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Fledgling adoption by magpies

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Old Monday 5th November 2018, 03:15   #1
petit oiseau
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Fledgling adoption by magpies

hi everyone

just wondering if anyone has observed an australian magpie fledgling being adopted by another magpie couple. I have recently spoken to a knowledgable academic in this space who is of the view that while flock birds seem to welcome adoptions this does not happen with magpies. I was wondering if anyone has observed this kind of behaviour. I would love to hear about it.

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Last edited by petit oiseau : Monday 5th November 2018 at 03:17. Reason: forgot to specify australian magpie
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Old Tuesday 6th November 2018, 03:05   #2
petit oiseau
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Originally Posted by petit oiseau View Post
hi everyone

just wondering if anyone has observed an australian magpie fledgling being adopted by another magpie couple. I have recently spoken to a knowledgable academic in this space who is of the view that while flock birds seem to welcome adoptions this does not happen with magpies. I was wondering if anyone has observed this kind of behaviour. I would love to hear about it.

cheers
petit oiseau
hi everyone looks like this is rarely seen...Background to my enquiry is that my partner spotted a baby magpie on the road last weekend and its parents trying to get it off the road. We spun around and managed to get there in time to get it off the road. It was asleep. I have concluded it was heavily concussed but we were unaware at the time. We went looking for its parents and left it high up on a branch in a tree with those we thought were its family. Next day we went back in the afternoon and it was still there. The family had gone. We took it home...Long story short I contacted a leading academic, local wildlife etc wondering if our local magpie couple would adopt it as their nest failed this year. The feedback was not optimistic. I started feeding it at great frequency as that is what was required.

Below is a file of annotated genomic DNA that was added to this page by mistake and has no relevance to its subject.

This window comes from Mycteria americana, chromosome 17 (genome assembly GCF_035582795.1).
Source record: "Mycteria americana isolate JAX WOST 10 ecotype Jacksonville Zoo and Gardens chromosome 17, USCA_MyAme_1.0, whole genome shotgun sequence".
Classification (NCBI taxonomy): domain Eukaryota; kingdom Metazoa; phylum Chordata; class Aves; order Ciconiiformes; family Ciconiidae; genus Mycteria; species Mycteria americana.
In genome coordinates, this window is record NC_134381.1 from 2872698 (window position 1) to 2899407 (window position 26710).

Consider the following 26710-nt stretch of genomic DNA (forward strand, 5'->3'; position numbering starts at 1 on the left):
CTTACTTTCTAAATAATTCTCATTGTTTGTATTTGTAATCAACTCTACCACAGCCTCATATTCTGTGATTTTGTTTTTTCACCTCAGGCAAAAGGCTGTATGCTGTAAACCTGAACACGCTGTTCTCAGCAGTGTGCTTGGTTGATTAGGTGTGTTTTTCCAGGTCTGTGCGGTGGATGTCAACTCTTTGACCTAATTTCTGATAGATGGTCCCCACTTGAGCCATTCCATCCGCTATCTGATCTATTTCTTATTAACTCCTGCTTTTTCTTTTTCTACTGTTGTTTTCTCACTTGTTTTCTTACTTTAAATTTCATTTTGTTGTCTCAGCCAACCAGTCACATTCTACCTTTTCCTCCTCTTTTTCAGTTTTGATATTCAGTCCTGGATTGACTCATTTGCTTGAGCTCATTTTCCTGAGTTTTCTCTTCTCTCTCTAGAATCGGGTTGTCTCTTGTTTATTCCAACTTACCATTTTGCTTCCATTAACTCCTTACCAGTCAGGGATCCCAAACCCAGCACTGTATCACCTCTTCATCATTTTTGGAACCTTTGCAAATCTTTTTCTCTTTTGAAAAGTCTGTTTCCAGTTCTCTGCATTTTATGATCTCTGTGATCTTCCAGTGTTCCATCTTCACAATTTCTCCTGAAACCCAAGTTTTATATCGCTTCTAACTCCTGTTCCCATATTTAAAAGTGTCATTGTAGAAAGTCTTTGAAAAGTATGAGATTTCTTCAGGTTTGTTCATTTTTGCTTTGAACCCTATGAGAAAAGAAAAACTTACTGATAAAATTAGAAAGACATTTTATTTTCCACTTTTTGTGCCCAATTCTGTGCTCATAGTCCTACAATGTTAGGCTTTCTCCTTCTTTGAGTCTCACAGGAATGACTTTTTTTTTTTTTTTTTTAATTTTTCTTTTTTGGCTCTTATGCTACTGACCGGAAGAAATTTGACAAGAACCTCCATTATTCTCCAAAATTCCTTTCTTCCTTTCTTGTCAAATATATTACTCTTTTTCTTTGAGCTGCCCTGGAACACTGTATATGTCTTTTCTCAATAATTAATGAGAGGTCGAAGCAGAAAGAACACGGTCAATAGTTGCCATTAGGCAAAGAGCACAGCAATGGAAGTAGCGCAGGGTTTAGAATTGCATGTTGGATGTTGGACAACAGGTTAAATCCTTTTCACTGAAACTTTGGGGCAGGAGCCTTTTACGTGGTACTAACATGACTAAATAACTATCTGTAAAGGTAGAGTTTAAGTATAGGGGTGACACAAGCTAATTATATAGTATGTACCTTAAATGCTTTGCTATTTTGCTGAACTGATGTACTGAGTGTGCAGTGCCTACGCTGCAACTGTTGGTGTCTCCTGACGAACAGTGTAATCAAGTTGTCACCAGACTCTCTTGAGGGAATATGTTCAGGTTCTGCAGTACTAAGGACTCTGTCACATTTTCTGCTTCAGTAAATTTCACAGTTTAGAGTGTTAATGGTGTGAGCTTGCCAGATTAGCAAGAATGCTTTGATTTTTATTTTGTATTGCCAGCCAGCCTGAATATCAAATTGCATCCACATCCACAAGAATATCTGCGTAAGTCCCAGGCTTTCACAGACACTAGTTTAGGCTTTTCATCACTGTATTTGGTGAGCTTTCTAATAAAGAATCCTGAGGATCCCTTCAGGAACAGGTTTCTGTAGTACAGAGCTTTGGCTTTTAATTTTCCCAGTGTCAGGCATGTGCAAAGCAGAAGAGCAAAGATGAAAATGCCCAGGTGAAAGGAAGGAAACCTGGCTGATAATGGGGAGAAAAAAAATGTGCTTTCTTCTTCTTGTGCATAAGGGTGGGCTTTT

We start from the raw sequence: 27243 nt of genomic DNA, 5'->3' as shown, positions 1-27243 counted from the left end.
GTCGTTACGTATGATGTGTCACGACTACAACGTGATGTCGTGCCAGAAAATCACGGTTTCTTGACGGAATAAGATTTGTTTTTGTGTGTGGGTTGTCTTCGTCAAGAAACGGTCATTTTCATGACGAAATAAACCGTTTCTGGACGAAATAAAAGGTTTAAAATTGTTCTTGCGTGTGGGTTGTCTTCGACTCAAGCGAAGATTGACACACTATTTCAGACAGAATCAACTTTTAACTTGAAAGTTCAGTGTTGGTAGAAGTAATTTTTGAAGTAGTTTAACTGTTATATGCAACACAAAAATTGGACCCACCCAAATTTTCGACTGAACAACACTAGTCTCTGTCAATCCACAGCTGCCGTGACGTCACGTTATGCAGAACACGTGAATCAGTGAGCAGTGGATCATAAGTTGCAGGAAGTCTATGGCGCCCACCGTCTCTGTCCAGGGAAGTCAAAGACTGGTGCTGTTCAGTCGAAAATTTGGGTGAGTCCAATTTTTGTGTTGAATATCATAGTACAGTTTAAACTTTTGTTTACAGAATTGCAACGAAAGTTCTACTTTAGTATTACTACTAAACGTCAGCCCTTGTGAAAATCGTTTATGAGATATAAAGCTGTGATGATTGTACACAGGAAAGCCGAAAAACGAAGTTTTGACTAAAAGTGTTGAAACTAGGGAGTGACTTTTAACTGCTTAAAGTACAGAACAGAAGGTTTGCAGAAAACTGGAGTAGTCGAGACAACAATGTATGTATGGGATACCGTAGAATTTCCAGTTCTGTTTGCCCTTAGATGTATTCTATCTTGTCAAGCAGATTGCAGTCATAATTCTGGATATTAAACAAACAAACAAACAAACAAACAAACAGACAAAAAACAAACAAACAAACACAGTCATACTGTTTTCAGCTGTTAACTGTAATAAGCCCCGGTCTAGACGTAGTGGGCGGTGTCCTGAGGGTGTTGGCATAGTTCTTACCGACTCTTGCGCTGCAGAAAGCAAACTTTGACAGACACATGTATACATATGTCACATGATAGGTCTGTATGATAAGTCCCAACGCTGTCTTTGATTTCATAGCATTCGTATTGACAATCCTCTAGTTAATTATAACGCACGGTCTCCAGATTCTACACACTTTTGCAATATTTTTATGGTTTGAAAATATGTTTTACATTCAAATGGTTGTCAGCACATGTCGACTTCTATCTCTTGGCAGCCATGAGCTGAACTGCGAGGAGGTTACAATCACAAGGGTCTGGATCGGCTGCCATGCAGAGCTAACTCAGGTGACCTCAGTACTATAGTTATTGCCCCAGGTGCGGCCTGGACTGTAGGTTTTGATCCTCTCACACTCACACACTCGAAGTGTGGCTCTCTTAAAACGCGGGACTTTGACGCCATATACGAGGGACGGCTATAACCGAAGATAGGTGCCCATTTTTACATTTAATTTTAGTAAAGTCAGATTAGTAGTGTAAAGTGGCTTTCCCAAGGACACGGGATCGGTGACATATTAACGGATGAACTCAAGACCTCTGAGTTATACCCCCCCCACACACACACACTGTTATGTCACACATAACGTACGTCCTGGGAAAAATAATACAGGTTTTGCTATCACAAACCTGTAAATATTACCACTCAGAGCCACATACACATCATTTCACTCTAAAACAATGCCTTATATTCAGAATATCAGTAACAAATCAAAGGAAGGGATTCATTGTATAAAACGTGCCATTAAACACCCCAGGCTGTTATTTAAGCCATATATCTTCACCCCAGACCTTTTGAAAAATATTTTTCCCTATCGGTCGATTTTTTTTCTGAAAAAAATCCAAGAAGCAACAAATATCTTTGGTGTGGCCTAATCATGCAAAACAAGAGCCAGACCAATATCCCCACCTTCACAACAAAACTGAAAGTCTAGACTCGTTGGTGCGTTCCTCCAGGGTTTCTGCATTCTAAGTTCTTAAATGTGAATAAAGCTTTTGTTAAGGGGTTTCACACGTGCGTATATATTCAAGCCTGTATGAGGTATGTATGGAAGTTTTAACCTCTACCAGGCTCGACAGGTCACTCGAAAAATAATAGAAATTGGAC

Concerned it would fall behind its contemporaries I started working outside on our terrace and took the bird with me so he could wander around and try to learn to fly. I spent the last 6 days gradually creating opportunities for exposure with the local mapgie couple. Through a series of fascinating exchanges I found myself engaged in some kind of shared custody with this magpie couple which ended in an adoption. I am still stunned by the experience. I knew little about magpies a week ago but have read avidly since to understand what was going on. The little bird is now flying between gums in our park and has formed a strong bond with the male magpie who feeds it and the female who has taken up territorial duties. I am hoping I have done the right thing here and this little bird will make it. It would be so nice to hear that someone else had this experience and it worked out well :)

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Old Tuesday 13th November 2018, 10:50   #3
petit oiseau
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Hi everyone

just thought I would post an update. It has been 10 days since 'trevor' the little fledgling magpie was adopted by our local magpies. He has been ushered around their territory from tree to tree by his dad. Watching this I noted how important the proximity of adjacent trees must be to fledgling magpies and their chances of survival.

I have not seen the female magpie have anything directly to do with trevor other then babysitting. She appears to spend her time on the occasions I have observed her protecting their territory.